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St. John's players ready to make their own NCAA memories

Ponds, Simon, Clark grew up dreaming of playing in the tournament. They want to prove the Red Storm are better than how they performed late in the season. 

Shamorie Ponds of the St. John's Red Storm

Shamorie Ponds of the St. John's Red Storm celebrates a basket against the DePaul Blue Demons during the Big East Tournament at Madison Square Garden on Wednesday. Photo Credit: Steven Ryan

DAYTON, Ohio – For Shamorie Ponds, it was Kris Jenkins’ buzzer beater to give Villanova the 2016 national championship. For Justin Simon, it was the breathless West Regional final between UConn and Arizona as Kemba Walker was propelling the Huskies to the 2011 title. For Marvin Clark II, it was annually viewing the players and moments immortalized in "One Shining Moment."

Each of the St. John’s players has a story to tell about how he fell in love with the NCAA Tournament and began to dream of playing in it. Those dreams become reality Wednesday night when the Red Storm (21-12) face Arizona State (22-12) in the First Four at University of Dayton Arena. St. John's hopes to "survive and advance'’ to become the West Regional No. 11 seed and face No. 6 Buffalo on Friday in Tulsa, Oklahoma.

Recalling the Jenkins shot, Ponds said, “I mean, I feel, why would I not want to be there?”

St. John’s is back in the tournament for the first time since 2015 and seeking its first win since 2000 after it received the final at-large berth in the field of 68. With that as the backdrop, the Storm isn’t bashful about the desire to make their presence felt.

“Even though we're the last team, we're in,” Clark said. “So we don't want to just be here and be happy to be where we're at right now. We are really focused and locked in on making a run. And we feel we have the talent to make a run.”

Ponds said Sunday that having everyone know St. John’s got the final spot “is fuel to the fire.”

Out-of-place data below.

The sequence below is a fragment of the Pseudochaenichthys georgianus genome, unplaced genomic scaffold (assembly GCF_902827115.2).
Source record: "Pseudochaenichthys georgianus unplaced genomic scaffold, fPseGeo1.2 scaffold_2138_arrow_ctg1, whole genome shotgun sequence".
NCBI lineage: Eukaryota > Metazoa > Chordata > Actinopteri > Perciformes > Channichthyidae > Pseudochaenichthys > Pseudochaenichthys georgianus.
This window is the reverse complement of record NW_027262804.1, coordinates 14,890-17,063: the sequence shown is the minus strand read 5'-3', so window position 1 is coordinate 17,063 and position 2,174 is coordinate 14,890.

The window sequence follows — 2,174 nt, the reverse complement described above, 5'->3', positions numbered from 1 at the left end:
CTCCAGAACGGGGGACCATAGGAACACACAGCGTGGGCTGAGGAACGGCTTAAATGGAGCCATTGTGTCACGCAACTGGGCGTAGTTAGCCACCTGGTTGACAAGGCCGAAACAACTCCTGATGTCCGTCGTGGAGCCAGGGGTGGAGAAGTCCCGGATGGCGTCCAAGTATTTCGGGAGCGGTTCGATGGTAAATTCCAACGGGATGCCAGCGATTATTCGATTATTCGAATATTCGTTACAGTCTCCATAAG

The Storm has some familiarity with Arizona State. They played the Sun Devils last season in Los Angeles and lost, 82-70, after staging a comeback from 18 down to get within 71-70.

That ASU team reached the 2018 First Four and fell to Syracuse, and so many of the Sun Devils have experience with what is coming. But several St. John’s players who transferred in have NCAA Tournament experience. Clark played in the Big Dance twice – including a Final Four – at Michigan State. Mustapha Heron was there last season with Auburn. Sedee Keita was on South Carolina’s 2017 Final Four team. Simon was on the Arizona bench in the 2016 tourney.

“That experience helps us a ton,” Clark said. “Every game it's a whole new season, but every game it's your last game. And you really should be overcome with energy.”

Coach Chris Mullin is in the NCAAs for the first time since he and coach Lou Carnesecca led St. John’s to the 1985 Final Four. Mullin said they visited Friday but talked little basketball. “There's not a whole lot that he needs to tell me because I experienced a lot with him [and] I watched everything he did.”

St. John’s could be in a tough matchup. Arizona State’s only losses since mid-February were to Pac-12 champ Oregon. It rebounds well – led by Zylan Cheatham’s 10.4 per game – which was a problem for the Storm against Providence and Xavier. But the Sun Devils play the fast pace the Storm like.

ASU coach Bobby Hurley cited St. John’s toughness and scrappy play as assets, but said the key for the Sun Devils is staying below the 13.6 turnovers they average. “It's something that we've been talking about because of how good St. John's could be in the open court if you turn it over,” he said.

The Storm have been maddeningly inconsistent, and now they get one more chance to show they are better than they have performed. The players’ driving force will be, as Simon said, “I don't think we're ready for our season to be over yet.”

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